ARI SHAPIRO, HOST:
Libyans celebrated long into the night after the nation's leaders officially declared the country liberated yesterday. Mustafa Abdul Jalil made the announcement in the eastern city of Benghazi. He's the leader of the soon to be dissolved Transitional National Council. Jalil told thousands of people at the ceremony that they must unite in the aftermath of the bloody civil war. The crowd often interrupted him with exuberant chants. But as NPR's Lourdes Garcia-Navarro reports, beyond the celebrations, destruction from the war is still smoldering.
(SOUNDBITE OF SINGING IN FOREIGN LANGUAGE)
LOURDES GARCIA-NAVARRO, BYLINE: This was the day so many here had been waiting for, a dictator dead, a new country born. In towns and cities and villages, there was fireworks and feasting that lasted into the early hours of the morning. The formal announcement of the end of eight months of bitter fighting came in Benghazi - Libya's new leaders wanting the liberation ceremony to take place where the uprising began on February 17th.
In the capital Tripoli, the central square was also packed. Amal Julaz was wearing a colorful headscarf and came with her young niece.
AMAL JULAZ: I feel very proud by our revolution. Forty-two years we don't see freedom.
GARCIA-NAVARRO: Mohammed Dargut al-Jaydi felt a personal satisfaction.
MOHAMMED DARGUT AL-JAYDI: I was in prison for one year and a half. I'm hoping that the future of Libya, it will be fantastic.
GARCIA-NAVARRO: But that future is uncertain here. This is a country with no institutions, no political parties and deep divisions in the aftermath of the fighting. The many challenges here were on display yesterday in Gadhafi's hometown of Sirte.
It's now a city of buried secrets. A group of fighters use a shovel to dig up a shallow grave. Two bodies wrapped in white sheets stained with blood are slowly uncovered. The men here are looking for their missing. There are hundreds, if not thousands, who are unaccounted for. The revolutionary forces suspect some of those may have been taken to Sirte - Gadhafi's bastion - and killed. Mohammed Marghai is on the search team.
MOHAMMED MARGHAI: A lot of people missing. The rebels, we don't know how many, but we try to find the most people we can find. We know the attack where it were, and after that we make a search in the same position.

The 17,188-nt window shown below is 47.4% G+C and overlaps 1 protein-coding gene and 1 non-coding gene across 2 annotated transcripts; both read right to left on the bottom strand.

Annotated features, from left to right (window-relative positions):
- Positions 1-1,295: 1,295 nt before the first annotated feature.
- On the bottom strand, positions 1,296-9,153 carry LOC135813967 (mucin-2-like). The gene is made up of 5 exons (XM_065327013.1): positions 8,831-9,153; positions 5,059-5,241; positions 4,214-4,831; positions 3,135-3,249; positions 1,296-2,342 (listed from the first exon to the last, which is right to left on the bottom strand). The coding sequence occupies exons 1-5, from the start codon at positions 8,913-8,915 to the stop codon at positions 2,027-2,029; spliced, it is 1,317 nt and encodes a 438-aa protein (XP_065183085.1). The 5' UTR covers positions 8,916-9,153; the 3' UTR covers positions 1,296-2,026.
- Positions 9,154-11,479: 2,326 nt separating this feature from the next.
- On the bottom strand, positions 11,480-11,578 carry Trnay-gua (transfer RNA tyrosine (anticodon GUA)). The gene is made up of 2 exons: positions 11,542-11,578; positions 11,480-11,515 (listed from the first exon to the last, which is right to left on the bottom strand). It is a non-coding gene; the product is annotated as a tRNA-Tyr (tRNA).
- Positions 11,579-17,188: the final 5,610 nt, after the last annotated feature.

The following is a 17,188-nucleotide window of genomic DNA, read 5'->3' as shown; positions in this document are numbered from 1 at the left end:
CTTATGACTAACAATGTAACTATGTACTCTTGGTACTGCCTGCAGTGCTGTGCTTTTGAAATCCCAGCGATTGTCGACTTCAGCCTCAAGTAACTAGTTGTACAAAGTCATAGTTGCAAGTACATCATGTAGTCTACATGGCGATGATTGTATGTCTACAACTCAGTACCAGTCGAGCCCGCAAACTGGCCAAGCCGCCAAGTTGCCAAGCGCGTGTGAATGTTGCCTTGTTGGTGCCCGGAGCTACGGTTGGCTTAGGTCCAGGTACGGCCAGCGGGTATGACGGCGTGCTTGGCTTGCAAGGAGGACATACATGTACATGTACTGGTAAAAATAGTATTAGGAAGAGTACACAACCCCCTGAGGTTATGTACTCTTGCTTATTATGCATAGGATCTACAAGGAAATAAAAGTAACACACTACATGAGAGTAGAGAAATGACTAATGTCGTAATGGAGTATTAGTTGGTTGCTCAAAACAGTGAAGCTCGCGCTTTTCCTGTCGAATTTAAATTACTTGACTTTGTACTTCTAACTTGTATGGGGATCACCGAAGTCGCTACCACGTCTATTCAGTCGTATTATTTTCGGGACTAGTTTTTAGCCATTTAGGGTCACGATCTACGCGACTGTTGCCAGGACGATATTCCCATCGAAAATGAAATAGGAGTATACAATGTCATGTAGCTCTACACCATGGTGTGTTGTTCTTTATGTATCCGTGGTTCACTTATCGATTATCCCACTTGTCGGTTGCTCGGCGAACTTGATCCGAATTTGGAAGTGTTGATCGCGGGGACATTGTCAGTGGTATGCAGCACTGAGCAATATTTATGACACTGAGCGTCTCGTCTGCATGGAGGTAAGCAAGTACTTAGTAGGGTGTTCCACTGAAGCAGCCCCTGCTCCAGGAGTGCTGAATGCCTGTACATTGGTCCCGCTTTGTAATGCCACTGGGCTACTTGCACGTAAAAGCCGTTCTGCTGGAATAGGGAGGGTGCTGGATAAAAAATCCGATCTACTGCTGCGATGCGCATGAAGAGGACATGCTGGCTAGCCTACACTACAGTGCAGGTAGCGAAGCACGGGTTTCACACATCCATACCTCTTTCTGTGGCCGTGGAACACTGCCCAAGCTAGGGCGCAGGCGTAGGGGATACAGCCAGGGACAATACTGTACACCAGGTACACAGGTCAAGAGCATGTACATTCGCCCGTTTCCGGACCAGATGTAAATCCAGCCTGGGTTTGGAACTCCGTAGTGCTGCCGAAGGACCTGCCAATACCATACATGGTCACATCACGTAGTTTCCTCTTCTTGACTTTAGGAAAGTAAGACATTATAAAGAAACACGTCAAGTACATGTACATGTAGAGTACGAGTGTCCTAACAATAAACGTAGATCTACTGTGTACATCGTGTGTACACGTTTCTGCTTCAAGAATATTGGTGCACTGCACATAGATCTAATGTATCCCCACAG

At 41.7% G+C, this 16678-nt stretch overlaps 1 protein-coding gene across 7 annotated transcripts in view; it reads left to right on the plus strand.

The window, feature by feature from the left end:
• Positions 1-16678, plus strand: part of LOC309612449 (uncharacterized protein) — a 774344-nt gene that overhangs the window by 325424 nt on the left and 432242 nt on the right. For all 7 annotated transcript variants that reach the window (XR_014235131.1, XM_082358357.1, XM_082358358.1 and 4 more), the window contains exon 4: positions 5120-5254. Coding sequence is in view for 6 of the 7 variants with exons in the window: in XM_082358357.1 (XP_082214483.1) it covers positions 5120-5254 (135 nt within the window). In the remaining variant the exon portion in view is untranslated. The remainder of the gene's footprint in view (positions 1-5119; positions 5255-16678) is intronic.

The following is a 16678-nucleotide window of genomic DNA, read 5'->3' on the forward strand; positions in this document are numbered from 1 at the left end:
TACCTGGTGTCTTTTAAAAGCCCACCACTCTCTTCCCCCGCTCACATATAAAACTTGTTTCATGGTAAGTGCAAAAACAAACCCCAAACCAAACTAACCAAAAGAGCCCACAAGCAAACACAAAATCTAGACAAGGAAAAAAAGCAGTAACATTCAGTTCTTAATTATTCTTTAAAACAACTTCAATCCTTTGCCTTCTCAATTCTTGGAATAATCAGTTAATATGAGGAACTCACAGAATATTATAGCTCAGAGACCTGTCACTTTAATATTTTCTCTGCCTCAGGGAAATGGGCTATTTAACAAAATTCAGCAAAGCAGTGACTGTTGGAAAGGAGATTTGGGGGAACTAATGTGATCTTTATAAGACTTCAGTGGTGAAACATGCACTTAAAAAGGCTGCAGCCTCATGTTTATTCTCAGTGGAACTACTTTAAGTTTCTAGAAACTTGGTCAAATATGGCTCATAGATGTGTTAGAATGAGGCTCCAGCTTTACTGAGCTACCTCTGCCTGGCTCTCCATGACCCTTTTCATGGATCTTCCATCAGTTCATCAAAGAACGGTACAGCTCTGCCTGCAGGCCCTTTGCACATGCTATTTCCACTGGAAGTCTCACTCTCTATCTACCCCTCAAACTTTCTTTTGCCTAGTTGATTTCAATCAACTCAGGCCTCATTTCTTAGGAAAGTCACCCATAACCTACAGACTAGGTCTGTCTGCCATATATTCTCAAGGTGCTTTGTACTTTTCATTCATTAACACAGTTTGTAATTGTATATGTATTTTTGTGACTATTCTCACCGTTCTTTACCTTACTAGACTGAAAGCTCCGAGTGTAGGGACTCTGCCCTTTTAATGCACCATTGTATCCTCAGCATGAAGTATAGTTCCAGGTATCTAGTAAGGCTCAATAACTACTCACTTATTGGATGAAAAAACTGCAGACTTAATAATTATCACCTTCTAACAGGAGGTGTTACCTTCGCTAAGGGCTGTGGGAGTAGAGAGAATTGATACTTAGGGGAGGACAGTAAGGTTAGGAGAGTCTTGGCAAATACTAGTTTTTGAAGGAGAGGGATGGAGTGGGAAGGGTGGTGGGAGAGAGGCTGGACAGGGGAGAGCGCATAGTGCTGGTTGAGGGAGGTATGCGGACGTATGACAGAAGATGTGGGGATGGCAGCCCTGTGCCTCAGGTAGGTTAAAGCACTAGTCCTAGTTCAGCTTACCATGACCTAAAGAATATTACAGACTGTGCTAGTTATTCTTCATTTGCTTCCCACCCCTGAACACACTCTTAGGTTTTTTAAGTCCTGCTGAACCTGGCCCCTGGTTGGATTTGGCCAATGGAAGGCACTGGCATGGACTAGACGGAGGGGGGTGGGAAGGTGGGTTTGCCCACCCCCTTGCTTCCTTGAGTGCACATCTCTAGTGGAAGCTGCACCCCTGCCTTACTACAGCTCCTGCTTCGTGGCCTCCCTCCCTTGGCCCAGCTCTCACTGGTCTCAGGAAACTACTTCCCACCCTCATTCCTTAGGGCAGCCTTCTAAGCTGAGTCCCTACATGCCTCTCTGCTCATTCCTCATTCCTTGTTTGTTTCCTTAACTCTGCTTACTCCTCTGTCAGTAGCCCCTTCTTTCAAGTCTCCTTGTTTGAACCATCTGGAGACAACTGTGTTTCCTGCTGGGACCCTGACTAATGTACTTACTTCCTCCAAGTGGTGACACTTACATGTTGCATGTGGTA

GARCIA-NAVARRO: But instead of their dead they uncover local residents who were hastily interred in this empty sandy lot in a residential street. Sirte was once a showpiece for Gadhafi, with wide boulevards and plush villas. No longer.
So I'm standing in the number two neighborhood. This is where Gadhafi made his last stand. And it is completely decimated, it looks almost apocalyptic, as does most of the city here. There are still houses smoldering from being burned. Other houses have been looted. But most of the destruction seems to have happened during the fierce battles that took place here over many, many weeks.
UNIDENTIFIED WOMAN: (Foreign language spoken)
GARCIA-NAVARRO: A woman sobs as she views the destruction in her house for the first time. It's a huge property with a view of the sea. It was shelled and smashed with bullets in the fighting. Like many buildings here, its charred walls look like they have been eaten by a creeping black rot.
Her husband is waiting outside the building. He can't bear to go in.
AL SHARIF AL ZEYANI: (Foreign language spoken)
GARCIA-NAVARRO: Al Sharif Al Zeyani says the 15 members of his family have been living in a tent outside of the city. They were hoping to move back to Sirte today, but their home is uninhabitable.
ZEYANI: (Foreign language spoken)
GARCIA-NAVARRO: People think Gadhafi blessed this place, he says, but there is not a single factory here, there is no port, no source of income. We all had to leave to earn a living. Zeyani says Sirte was a kind of dollhouse for Gadhafi, an homage to his vanity.
ZEYANI: (Foreign language spoken)
GARCIA-NAVARRO: Now we are really lost, he says, we are really confused. We don't know if the new government will help us, if they even care about us. Looking up at his destroyed home, Zeyani says, we just don't know. No one has told us anything yet.
Lourdes Garcia-Navarro, NPR News. Transcript provided by NPR, Copyright NPR.